The Xbox Game Pass was announced earlier this year at GDC (the Game Developers Conference). The pass will cost £7.99 and give Xbox gamers access to a library of ever changing titles, which they can download for no extra charge whenever they want. This service will function alongside Xbox Gold Membership, which currently gives gamers access to a few free games each month for a yearly fee.
The launch lineup of titles has been revealed, which includes games such as Payday 2, Halo 5: Guardians, Lego Batman, Banjo Kazooie, Mega Man Legacy Collection, Bioshock, Bioshock 2, Bioshock Infinite, Terraria, Resident Evil 0, Xcom The Enemy Within, Mad Max, and Borderlands. It has also been confirmed that the service is going to include backwards compatible titles for both Xbox One and Xbox 360.
Any members of Xbox Live Gold will have access to the Game Pass early, and are able to begin their free 14-day trial for the service right now. Anyone who isn’t a member however, will have to wait until June 1st.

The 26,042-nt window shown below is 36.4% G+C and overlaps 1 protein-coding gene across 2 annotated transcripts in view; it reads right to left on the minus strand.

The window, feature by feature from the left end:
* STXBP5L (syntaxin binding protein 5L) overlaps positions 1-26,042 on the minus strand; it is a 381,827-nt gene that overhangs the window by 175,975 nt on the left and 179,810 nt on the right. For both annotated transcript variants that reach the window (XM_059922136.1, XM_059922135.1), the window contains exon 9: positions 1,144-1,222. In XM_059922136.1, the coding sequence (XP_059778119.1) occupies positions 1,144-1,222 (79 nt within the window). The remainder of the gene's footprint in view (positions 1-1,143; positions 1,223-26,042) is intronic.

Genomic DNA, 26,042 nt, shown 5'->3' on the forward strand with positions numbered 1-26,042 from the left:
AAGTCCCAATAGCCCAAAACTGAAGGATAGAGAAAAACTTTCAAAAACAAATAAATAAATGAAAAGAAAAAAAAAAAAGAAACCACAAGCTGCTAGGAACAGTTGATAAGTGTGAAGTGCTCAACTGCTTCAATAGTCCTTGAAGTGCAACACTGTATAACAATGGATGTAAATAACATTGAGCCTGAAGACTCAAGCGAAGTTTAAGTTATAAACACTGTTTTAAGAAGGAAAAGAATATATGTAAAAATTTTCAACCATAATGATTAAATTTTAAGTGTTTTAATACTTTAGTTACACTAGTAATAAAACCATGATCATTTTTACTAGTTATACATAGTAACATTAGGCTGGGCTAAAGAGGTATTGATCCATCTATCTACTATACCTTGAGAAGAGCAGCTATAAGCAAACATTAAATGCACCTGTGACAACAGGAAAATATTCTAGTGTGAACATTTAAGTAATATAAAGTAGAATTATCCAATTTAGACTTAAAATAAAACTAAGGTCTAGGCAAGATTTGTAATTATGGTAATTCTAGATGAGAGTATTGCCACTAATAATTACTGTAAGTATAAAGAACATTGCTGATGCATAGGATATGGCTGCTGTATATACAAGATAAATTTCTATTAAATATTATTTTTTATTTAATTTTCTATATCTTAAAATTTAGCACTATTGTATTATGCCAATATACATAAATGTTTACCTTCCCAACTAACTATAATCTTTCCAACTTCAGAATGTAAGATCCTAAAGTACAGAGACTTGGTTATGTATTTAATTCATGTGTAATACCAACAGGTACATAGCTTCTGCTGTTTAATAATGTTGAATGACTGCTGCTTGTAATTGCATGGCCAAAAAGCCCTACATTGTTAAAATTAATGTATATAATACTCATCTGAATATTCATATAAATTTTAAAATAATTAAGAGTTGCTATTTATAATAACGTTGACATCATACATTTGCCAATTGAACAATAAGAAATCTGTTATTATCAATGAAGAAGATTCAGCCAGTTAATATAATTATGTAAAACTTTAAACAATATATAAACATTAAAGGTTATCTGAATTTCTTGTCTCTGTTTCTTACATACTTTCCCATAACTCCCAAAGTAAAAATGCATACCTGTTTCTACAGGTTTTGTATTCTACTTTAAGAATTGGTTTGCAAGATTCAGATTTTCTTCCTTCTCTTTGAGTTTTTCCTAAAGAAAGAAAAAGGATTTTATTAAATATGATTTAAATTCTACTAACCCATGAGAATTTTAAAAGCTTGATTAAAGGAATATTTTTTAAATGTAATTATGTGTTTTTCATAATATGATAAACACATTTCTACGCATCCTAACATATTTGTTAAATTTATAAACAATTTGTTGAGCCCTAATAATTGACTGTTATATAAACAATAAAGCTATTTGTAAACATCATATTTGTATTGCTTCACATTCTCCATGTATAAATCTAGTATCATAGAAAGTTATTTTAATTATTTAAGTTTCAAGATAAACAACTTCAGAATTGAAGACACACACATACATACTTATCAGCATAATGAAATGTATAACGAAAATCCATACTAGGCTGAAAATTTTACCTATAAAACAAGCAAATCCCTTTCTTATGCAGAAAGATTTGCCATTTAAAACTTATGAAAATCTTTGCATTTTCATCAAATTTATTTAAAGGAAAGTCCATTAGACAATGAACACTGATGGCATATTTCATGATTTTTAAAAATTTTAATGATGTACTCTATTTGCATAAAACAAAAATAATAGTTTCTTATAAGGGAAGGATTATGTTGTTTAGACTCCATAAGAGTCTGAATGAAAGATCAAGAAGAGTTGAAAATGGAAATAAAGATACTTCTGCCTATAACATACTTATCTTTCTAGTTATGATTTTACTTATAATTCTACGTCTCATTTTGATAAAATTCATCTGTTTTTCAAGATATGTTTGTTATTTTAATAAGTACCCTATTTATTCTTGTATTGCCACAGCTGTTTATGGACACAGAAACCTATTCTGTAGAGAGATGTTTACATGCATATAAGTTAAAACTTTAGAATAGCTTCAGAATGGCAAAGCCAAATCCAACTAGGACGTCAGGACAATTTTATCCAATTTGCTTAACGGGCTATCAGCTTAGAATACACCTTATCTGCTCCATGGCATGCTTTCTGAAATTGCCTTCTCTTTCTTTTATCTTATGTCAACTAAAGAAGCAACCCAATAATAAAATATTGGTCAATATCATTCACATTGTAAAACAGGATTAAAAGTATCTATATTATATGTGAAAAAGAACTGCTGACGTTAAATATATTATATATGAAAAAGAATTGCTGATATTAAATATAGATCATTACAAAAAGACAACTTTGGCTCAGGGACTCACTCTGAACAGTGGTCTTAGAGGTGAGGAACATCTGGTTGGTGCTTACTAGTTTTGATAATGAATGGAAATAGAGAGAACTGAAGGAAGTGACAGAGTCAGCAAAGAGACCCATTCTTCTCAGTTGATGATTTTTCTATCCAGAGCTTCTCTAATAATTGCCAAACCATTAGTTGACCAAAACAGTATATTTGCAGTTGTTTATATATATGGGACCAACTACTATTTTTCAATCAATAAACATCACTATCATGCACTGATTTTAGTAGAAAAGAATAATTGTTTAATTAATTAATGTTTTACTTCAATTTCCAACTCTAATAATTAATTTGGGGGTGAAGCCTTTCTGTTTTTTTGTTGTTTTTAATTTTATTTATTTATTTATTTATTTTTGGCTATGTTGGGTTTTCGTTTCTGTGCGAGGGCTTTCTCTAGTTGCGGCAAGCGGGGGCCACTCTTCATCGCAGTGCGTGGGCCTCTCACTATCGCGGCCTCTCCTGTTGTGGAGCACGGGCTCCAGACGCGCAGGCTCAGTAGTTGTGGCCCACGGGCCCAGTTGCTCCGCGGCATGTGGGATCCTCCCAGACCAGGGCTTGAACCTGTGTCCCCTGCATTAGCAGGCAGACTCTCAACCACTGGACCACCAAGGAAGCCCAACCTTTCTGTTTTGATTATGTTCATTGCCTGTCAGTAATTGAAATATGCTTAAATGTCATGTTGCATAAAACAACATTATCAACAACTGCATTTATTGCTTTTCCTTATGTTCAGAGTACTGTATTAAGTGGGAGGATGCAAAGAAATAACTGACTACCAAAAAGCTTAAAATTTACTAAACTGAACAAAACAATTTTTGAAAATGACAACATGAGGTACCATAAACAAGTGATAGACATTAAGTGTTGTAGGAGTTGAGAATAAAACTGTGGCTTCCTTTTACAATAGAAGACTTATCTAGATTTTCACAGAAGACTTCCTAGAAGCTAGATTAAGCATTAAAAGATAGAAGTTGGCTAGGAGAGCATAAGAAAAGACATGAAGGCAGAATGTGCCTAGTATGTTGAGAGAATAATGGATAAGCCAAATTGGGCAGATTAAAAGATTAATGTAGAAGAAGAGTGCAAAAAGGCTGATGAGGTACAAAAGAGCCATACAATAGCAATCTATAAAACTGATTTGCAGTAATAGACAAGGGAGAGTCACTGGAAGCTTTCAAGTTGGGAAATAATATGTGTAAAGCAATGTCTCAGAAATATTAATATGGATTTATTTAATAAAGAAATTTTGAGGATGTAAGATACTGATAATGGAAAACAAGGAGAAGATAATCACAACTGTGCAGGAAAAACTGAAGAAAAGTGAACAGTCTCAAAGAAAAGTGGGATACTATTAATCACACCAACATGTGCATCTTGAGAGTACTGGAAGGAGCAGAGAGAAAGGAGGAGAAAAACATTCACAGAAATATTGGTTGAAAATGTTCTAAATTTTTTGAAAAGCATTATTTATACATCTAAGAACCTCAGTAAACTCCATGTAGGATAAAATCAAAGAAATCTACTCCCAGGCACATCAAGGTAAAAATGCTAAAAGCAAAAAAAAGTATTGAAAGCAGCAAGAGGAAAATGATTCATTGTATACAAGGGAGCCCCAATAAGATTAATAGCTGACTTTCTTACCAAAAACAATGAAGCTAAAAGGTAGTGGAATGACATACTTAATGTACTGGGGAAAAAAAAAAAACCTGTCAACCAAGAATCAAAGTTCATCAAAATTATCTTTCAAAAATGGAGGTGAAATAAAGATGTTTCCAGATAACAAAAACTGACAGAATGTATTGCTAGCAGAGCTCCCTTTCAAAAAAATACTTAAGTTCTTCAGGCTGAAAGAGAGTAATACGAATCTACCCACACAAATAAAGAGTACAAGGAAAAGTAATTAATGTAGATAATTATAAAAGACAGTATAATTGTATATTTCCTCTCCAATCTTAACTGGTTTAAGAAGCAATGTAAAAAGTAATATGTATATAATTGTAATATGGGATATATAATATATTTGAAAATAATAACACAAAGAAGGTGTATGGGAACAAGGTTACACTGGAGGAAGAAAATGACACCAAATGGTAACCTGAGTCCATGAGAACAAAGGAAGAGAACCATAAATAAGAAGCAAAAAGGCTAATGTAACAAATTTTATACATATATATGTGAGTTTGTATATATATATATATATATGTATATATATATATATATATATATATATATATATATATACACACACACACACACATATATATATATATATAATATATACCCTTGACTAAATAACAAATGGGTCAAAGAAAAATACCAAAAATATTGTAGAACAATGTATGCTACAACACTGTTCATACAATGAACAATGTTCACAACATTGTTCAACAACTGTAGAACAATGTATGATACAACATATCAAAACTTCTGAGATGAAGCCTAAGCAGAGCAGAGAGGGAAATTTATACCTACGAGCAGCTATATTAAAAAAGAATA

When asked to compare the service to Sony’s Playstation Now, Microsoft were keen to avoid the subject. Indeed, the Xbox Game Pass offers users the chance to download from the current library of games on offer, while Playstation Now gives users the ability to stream a number of titles from their ever growing library. Playstation Now’s library is also being added to, while the Xbox Game Pass will always be changing, meaning subscribers won’t be able to go back and download a game they enjoyed months later.
Some featured games offered by Xbox Game Pass include:
Microsoft claim that Sony’s infrastructure was made to support a streaming service from day one, which isn’t what Microsoft have planned for the Xbox Game Pass. Having a service that allows gamers to download titles from a wide list of items is very different to streaming those titles from an online server, and requires a much more regimented approach in order to offer consistency to customers, which it seems is what Microsoft value more.